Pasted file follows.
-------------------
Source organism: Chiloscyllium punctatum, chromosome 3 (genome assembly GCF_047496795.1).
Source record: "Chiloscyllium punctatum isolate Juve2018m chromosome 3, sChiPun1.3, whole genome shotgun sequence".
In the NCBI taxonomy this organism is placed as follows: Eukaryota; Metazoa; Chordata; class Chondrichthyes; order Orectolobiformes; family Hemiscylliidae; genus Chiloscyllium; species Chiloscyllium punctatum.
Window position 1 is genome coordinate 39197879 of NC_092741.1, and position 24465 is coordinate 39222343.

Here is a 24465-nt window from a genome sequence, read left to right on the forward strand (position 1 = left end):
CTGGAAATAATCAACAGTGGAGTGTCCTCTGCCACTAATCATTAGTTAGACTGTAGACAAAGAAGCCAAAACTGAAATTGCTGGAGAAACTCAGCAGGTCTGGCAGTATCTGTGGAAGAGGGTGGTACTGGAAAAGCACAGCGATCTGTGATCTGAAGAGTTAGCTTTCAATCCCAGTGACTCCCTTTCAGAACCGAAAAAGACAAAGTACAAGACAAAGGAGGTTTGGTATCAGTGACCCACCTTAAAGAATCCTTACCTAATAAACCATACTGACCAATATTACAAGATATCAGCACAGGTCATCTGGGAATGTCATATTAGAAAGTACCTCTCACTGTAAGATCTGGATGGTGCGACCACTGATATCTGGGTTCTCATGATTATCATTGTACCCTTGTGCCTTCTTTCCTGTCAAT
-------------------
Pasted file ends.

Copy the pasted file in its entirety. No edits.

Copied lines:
Source organism: Chiloscyllium punctatum, chromosome 3 (genome assembly GCF_047496795.1).
Source record: "Chiloscyllium punctatum isolate Juve2018m chromosome 3, sChiPun1.3, whole genome shotgun sequence".
In the NCBI taxonomy this organism is placed as follows: Eukaryota; Metazoa; Chordata; class Chondrichthyes; order Orectolobiformes; family Hemiscylliidae; genus Chiloscyllium; species Chiloscyllium punctatum.
Window position 1 is genome coordinate 39197879 of NC_092741.1, and position 24465 is coordinate 39222343.

Here is a 24465-nt window from a genome sequence, read left to right on the forward strand (position 1 = left end):
CTGGAAATAATCAACAGTGGAGTGTCCTCTGCCACTAATCATTAGTTAGACTGTAGACAAAGAAGCCAAAACTGAAATTGCTGGAGAAACTCAGCAGGTCTGGCAGTATCTGTGGAAGAGGGTGGTACTGGAAAAGCACAGCGATCTGTGATCTGAAGAGTTAGCTTTCAATCCCAGTGACTCCCTTTCAGAACCGAAAAAGACAAAGTACAAGACAAAGGAGGTTTGGTATCAGTGACCCACCTTAAAGAATCCTTACCTAATAAACCATACTGACCAATATTACAAGATATCAGCACAGGTCATCTGGGAATGTCATATTAGAAAGTACCTCTCACTGTAAGATCTGGATGGTGCGACCACTGATATCTGGGTTCTCATGATTATCATTGTACCCTTGTGCCTTCTTTCCTGTCAAT